Monday, April 23, 2018

Thank You, Kindergarten

In less than thirty days our kindergarten year will be over. I say our because this has been a team effort.

We are a few weeks away from summer and Pandora is almost a first grader. I could cry, actually I am crying, just typing those words. I cannot believe kindergarten is over. I cannot believe E2 not only survived kindergarten, but rocked it.

Let's be honest, I was not expecting Pandora to rock it. Hell, if I am being real fucking honest, I figured she would be home schooled by Halloween. The hubs and I were prepared for public school not to work out. I was petrified to send Pandora to school. Pandora, however, was ready, willing, and excited to go to big kid school like her sister.

Being my controlling self, I met with the principal and explained all of Pandora's struggles and cried while she assured me there was an amazing teacher for my daughter. Our teacher letter arrived in August and the name on that letter forever changed the course of Pandora's life.

Meet the teacher happened and because I cannot help myself, I followed up with an email. You see, I am that mom. I am that mom every day, but for Pandora, I am that mom, every day, hour, minute, second, of her life. In that email I explained Pandora the best I could. I was overwhelming, crazy, overbearing, and basically said "Yep. I am THAT mom and I am saying sorry for all I will do before we even have day one." While not my proudest moment, it was a necessary one. You see, when your kid has special needs there is no off button. There is no wait and see. There is no let things happen and see where we are at Halloween. There is now. And now cannot wait.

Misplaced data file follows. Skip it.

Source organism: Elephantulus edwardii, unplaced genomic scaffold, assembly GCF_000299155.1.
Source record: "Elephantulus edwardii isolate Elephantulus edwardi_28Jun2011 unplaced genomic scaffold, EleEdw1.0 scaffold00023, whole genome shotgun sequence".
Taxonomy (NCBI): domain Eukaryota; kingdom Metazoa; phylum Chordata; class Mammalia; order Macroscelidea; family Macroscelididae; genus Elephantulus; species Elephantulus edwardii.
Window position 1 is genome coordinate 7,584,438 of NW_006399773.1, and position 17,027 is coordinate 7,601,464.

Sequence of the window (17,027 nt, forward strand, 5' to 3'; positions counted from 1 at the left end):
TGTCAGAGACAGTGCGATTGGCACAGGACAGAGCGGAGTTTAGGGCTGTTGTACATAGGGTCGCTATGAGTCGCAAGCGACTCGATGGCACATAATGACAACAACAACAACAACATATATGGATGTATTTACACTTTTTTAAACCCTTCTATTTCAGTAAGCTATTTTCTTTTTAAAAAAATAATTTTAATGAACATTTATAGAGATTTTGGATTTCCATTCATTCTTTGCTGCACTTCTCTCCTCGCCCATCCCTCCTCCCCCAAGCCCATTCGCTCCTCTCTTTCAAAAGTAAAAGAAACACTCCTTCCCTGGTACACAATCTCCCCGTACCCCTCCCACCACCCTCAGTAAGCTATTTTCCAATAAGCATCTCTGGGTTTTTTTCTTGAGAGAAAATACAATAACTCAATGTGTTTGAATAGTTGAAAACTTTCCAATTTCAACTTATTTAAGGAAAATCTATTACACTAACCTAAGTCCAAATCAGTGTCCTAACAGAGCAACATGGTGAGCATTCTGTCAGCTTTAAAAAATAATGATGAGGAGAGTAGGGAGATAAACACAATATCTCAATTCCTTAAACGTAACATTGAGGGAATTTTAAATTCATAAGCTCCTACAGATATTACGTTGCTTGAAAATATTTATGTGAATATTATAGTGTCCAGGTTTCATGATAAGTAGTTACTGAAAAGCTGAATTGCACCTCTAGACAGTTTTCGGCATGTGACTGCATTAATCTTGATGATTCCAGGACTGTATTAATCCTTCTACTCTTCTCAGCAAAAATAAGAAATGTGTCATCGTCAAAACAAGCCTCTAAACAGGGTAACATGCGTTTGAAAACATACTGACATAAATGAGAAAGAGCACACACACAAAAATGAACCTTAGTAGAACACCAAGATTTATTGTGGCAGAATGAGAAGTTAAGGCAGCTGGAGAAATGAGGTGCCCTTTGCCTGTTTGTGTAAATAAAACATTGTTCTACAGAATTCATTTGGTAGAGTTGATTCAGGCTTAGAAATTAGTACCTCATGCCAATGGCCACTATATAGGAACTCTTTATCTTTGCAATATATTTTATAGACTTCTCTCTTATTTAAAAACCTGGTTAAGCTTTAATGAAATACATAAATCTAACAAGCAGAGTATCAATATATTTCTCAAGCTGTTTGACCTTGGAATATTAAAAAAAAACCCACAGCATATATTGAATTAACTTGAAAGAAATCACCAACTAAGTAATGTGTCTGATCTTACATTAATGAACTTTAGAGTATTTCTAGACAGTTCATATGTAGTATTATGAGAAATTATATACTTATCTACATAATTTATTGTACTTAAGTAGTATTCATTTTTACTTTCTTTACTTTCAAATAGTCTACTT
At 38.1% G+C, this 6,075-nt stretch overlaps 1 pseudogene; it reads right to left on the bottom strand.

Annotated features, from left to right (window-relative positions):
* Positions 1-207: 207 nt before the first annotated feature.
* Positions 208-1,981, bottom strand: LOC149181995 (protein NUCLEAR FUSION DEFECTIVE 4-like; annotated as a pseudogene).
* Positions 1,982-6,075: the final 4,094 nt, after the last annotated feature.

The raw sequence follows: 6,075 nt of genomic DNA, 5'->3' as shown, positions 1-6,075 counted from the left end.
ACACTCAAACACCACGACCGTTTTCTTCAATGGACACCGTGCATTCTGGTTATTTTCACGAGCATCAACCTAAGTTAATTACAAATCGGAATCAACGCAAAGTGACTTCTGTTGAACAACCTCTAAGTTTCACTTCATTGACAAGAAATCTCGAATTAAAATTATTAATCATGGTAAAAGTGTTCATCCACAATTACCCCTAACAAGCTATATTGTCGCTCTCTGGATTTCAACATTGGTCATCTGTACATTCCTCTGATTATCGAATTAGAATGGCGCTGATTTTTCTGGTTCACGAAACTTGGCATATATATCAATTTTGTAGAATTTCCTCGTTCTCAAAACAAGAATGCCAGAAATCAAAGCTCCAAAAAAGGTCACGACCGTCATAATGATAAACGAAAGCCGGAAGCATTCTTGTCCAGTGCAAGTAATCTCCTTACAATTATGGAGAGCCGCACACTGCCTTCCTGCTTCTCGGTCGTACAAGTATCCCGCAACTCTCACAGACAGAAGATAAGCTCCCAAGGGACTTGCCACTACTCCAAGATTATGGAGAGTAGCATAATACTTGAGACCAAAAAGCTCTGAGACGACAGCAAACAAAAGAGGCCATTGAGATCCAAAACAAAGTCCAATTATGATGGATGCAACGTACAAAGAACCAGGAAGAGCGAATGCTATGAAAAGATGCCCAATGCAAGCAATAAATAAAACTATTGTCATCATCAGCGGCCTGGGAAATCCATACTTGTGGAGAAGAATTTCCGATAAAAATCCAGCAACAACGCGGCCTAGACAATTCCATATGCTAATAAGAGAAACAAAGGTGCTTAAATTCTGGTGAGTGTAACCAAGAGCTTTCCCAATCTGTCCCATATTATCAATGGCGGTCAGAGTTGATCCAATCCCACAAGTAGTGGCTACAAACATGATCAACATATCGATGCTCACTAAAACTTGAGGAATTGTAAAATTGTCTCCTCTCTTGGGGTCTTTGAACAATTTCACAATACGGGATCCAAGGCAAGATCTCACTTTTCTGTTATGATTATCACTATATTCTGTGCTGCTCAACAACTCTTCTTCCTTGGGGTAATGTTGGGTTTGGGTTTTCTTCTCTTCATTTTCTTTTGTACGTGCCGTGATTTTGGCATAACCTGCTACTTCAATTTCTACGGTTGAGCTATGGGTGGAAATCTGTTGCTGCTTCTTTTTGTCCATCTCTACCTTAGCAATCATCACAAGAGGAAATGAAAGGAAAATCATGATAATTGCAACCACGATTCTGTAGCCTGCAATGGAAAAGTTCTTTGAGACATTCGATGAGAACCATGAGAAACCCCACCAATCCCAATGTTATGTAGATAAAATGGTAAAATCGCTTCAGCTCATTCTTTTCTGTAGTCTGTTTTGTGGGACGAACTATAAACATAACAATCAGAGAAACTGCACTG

My email was received with grace and a tad confusion, but within a few days our kindergarten teacher began to see examples of the struggles I had described. Emails were exchanged and conferences were had and trust was formed. This phenomenal woman knew Pandora as well as I did....some days I felt like she knew her better.

Our kindergarten teacher, yes OUR.
Sure, she spends her day teaching Pandora, but she has taught me so much more. It's true what the poem says- everything you need to learn, you learn in kindergarten.

I have learned that advocating for your child is necessary and if done properly, you will find a fierce advocate in your teacher. I have learned that honesty is the best policy. I have learned to appreciate the smallest of gestures. I have learned to celebrate every victory no matter how big or small. I have learned that crying in a parent teacher conference is a-o-k. The tears are not a sign of weakness, but validation of what you've been thinking all along. I have learned to listen, to truly listen to someone who has been there. I have learned to trust my instinct. I have learned that a label will never define Pandora, for greatness is always within arm's reach. I have learned to trust. I have learned letting Pandora fall in order to teach her how to get back up is exactly what she needed. I have learned what an amazing, dedicated, hard working person our kindergarten teacher truly is.